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Federal appeals court rules that anti-trans school bathroom policies are unconstitutional

Federal appeals court rules that anti-trans school bathroom policies are unconstitutional
Gavin Grimm at the GLAAD Media Awards in New York City, May 2017.Photo: Shutterstock

The U.S. Court of Appeals for the Fourth Circuit handed down a victory to transgender man Gavin Grimm in his five-year legal battle against his former school board’s transphobic policies blocking high school students from using bathrooms matching their gender identity.

The court ruled that trans students are protected by Title IX of the 1972 Education Amendments Act which prohibits educational discrimination on the basis of sex and the Equal Protection Clause of the 14th Amendment to the Constitution which also prohibits unequal treatment under the law.

Related: Transgender woman was “karate chopped” by drunks for using the women’s bathroom

Grimm’s battle began in 2014 when Grimm’s then-high school principal allowed him to use the boys’ bathroom at his school for two months without incident. When parents later found out, they complained to the Gloucester County School Board of Virginia and the board declared that Grimm and other trans students should use a school unisex bathroom instead.

Grimm sued in 2015 and was set to be heard by the U.S. Supreme Court in March 2017, but the court sent the case back to the district court following Trump’s change to an Obama-era guidance on Title IX allowing trans students to use bathrooms matching their gender identity.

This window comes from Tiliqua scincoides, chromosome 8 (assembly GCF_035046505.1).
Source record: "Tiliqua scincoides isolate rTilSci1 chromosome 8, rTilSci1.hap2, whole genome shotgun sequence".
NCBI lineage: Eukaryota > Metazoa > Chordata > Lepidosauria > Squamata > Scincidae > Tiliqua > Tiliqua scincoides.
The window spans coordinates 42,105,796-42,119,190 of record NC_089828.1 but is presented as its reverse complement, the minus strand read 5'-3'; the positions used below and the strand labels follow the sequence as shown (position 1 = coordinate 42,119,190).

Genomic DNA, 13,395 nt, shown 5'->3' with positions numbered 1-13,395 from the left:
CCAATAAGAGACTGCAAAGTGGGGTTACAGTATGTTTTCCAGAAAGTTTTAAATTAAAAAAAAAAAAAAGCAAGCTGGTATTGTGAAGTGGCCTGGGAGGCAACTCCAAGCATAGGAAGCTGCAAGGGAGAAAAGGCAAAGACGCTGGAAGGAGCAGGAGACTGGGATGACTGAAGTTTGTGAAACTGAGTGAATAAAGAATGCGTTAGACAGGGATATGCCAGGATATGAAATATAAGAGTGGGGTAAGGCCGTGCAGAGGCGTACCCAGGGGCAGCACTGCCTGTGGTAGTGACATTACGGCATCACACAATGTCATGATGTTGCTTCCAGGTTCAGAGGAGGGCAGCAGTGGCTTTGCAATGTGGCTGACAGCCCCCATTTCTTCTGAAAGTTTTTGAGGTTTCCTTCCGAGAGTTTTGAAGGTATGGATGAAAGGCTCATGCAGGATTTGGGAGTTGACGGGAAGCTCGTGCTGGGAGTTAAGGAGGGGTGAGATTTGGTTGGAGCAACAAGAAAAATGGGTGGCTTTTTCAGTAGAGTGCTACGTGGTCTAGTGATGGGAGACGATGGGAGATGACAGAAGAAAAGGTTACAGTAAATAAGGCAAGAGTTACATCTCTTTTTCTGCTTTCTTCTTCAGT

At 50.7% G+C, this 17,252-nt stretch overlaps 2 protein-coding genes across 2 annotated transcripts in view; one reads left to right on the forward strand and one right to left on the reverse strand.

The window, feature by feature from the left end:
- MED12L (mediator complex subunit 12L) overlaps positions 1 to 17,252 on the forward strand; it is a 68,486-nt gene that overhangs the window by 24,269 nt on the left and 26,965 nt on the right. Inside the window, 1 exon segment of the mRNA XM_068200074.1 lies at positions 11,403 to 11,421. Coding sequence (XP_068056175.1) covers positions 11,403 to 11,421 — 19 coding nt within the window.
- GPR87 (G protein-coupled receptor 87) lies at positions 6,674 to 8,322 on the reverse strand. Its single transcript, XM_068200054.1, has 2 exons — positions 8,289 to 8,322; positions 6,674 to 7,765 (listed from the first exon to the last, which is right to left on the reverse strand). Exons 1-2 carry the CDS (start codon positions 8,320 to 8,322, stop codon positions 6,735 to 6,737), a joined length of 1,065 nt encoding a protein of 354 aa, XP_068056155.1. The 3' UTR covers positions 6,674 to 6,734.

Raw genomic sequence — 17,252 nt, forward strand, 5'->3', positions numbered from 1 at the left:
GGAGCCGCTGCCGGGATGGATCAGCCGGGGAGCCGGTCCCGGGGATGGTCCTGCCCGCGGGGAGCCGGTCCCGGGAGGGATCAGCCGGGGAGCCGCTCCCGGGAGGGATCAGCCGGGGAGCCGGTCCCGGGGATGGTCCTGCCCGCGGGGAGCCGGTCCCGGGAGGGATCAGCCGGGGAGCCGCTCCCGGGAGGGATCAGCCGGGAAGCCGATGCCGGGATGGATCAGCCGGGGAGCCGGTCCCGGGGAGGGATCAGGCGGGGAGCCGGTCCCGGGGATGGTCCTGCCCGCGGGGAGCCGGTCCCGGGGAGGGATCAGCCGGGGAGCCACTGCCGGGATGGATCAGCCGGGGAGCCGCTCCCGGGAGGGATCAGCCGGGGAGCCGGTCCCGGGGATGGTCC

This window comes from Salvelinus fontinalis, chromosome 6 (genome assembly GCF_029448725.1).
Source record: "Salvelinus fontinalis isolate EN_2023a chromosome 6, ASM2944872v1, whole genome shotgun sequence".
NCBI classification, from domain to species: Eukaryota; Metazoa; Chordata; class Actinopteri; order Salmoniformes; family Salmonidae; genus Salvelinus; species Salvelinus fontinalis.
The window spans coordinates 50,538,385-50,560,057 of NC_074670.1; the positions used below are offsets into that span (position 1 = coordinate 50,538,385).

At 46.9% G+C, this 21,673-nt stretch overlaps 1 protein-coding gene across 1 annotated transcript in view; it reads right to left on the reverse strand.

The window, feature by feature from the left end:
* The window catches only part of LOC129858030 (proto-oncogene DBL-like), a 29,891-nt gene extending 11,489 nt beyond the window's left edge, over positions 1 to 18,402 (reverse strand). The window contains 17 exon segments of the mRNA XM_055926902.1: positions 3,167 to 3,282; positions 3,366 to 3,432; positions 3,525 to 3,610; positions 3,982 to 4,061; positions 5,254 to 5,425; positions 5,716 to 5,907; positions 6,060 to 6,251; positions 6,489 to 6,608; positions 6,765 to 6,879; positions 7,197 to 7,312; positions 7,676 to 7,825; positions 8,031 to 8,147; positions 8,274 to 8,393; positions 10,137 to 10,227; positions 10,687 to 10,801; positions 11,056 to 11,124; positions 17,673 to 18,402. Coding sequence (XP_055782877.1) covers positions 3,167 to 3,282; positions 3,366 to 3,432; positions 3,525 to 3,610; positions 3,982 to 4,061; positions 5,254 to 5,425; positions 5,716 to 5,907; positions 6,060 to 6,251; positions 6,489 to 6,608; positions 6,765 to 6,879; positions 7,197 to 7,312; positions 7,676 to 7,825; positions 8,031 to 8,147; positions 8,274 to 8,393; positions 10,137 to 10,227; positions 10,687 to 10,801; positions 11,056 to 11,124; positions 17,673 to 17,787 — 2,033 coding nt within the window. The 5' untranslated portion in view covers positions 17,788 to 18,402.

Then, on August 9, 2019, a federal court ruled that Grimm’s school board wrongly discriminated against him in 2015 by violating the 14th Amendment of the U.S. Constitution guaranteeing equal protection and due process under the law, and Title IX of the Education Amendments of 1972 which “prohibits discrimination on the basis of sex in any federally funded education program or activity.”

The school board appealed the decision to the 4th Circuit U.S. Federal Court on September 3, 2019 and that court essentially ruled the same as the lower court. It’s unclear if the school board will now appeal the decision to the U.S. Supreme Court.

If it does, the board may find the nation’s highest court prepared to rule against the board’s policy. The U.S. Supreme Court decided in June that “an employer who fires an individual merely for being gay or transgender violates Title VII” of the Civil Rights Act of 1964 which outlaws discrimination on the basis of sex.

All the same, Grimm is optimistic.

“All transgender students should have what I was denied,” he said, “the opportunity to be seen for who we are by our schools and our government.”

Sam Brinton, vice president of advocacy and government affairs at The Trevor Project, the anti-suicide hotline for LGBTQ youth, said in a statement, “Today’s decision in favor of Gavin Grimm is a tremendous victory for transgender equality. When transgender and nonbinary students are denied access to school facilities or documents consistent with their gender identity, they are not only denied basic dignity and respect, but also fundamental human rights. “

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